2goo

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2goo, resolution 2.20Å ()
Ligands:
Gene: BMP2 (Homo sapiens), BMPR1A (Homo sapiens), Acvr2a (Mus musculus)
Activity: Receptor protein serine/threonine kinase, with EC number 2.7.11.30
Resources: FirstGlance, OCA, RCSB, PDBsum
Coordinates: save as pdb, mmCIF, xml


Contents

Ternary Complex of BMP-2 bound to BMPR-Ia-ECD and ActRII-ECD

Publication Abstract from PubMed

The crystal structure of the complete signaling complex formed between bone morphogenetic protein 2 (BMP-2) and the extracellular domains (ECDs) of its type I receptor [bone morphogenetic protein receptor type Ia (BMPR-Ia)-ECD] and its type II receptor [activin receptor type II (ActRII)-ECD] shows two fundamental structural constraints for receptor assembly. First, the homodimeric BMP-2 ligand assembles two pairs of each receptor symmetrically, where each of the receptor ECDs does not make physical contact. Therefore, conformational communication between receptor ECDs, if any, should be propagated through the central ligand. Second, the type I and II receptor interfaces of the complex, when compared with those of binary complexes such as BMP-2/BMPR Ia-ECD, BMP-7/ActRII-ECD, and activin/ActRIIb-ECD, respectively, show there are common sets of positions repeatedly used by both ligands and receptors. Therefore, specificity-determining amino acid differences at the receptor interfaces should also account for the disparity in affinity of individual receptors for different ligand subunits. We find that a specific mutation to BMP-2 increases its affinity to ActRII-ECD by 5-fold. These results together establish that the specific signaling output is largely determined by two variables, the ligand-receptor pair identity and the mode of cooperative assembly of relevant receptors governed by the ligand flexibility in a membrane-restricted manner.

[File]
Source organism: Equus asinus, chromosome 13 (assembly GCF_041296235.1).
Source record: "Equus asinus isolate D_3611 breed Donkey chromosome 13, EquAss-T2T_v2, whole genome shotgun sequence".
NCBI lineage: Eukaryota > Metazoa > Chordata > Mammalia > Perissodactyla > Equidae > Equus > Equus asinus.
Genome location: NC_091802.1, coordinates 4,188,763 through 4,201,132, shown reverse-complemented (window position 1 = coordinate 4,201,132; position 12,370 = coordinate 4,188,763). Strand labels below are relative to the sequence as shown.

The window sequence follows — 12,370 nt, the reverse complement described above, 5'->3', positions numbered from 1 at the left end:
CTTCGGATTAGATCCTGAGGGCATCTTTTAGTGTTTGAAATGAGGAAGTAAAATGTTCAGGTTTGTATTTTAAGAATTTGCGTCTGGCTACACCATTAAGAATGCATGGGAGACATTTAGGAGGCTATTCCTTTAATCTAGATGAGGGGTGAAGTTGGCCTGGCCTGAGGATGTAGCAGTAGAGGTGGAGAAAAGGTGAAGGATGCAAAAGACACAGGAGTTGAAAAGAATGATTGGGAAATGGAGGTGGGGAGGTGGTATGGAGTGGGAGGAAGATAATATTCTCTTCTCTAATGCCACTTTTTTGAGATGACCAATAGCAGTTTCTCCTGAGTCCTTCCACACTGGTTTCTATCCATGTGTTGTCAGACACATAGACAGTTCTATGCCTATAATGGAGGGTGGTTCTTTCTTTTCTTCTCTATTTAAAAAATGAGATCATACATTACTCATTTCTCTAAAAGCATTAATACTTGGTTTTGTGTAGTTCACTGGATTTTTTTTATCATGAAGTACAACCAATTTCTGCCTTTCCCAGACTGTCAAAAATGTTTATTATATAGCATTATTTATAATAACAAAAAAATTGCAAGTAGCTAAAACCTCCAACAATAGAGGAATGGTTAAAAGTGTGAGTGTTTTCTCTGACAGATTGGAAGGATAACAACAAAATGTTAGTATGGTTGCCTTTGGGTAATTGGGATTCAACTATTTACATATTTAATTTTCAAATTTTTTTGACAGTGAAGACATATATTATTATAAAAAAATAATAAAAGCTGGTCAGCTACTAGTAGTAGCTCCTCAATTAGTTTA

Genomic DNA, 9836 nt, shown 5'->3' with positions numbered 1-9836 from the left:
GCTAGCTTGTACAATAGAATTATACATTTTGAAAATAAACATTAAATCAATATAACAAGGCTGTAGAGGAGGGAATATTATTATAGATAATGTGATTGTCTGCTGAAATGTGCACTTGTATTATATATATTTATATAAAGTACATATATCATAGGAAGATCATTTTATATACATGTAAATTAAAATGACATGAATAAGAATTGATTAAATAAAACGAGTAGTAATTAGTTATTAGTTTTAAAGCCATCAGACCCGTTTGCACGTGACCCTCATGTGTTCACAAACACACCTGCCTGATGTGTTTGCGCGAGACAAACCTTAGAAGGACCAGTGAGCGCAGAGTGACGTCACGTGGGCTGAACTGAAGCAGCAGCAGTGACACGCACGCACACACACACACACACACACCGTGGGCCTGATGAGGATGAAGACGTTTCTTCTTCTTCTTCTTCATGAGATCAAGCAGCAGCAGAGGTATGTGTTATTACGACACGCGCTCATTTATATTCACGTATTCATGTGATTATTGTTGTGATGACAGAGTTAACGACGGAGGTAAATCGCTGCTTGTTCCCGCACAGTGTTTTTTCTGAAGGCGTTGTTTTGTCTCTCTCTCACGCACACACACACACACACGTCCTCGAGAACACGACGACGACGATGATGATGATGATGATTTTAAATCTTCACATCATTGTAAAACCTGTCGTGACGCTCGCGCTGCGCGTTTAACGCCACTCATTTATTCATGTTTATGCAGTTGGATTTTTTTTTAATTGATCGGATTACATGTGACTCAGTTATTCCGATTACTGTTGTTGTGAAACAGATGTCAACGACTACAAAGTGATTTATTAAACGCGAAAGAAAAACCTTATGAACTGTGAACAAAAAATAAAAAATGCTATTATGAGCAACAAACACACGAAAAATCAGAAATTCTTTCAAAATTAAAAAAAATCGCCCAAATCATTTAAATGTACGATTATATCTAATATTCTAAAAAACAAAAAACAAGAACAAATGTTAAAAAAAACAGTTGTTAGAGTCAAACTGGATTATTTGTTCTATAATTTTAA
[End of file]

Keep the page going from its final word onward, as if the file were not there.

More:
Structure of the ternary signaling complex of a TGF-beta superfamily member., Allendorph GP, Vale WW, Choe S, Proc Natl Acad Sci U S A. 2006 May 16;103(20):7643-8. Epub 2006 May 3. PMID:16672363

From MEDLINE®/PubMed®, a database of the U.S. National Library of Medicine.

Disease

[BMR1A_HUMAN] Defects in BMPR1A are a cause of juvenile polyposis syndrome (JPS) [MIM:174900]; also known as juvenile intestinal polyposis (JIP). JPS is an autosomal dominant gastrointestinal hamartomatous polyposis syndrome in which patients are at risk for developing gastrointestinal cancers. The lesions are typified by a smooth histological appearance, predominant stroma, cystic spaces and lack of a smooth muscle core. Multiple juvenile polyps usually occur in a number of Mendelian disorders. Sometimes, these polyps occur without associated features as in JPS; here, polyps tend to occur in the large bowel and are associated with an increased risk of colon and other gastrointestinal cancers.[1][2][3][4][5] Defects in BMPR1A are a cause of Cowden disease (CD) [MIM:158350]. CD is an autosomal dominant cancer syndrome characterized by multiple hamartomas and by a high risk for breast, thyroid and endometrial cancers.[6][7] Defects in BMPR1A are the cause of hereditary mixed polyposis syndrome 2 (HMPS2) [MIM:610069]. Hereditary mixed polyposis syndrome (HMPS) is characterized by atypical juvenile polyps, colonic adenomas, and colorectal carcinomas.[8] Note=A microdeletion of chromosome 10q23 involving BMPR1A and PTEN is a cause of chromosome 10q23 deletion syndrome, which shows overlapping features of the following three disorders: Bannayan-Zonana syndrome, Cowden disease and juvenile polyposis syndrome.[9]

Function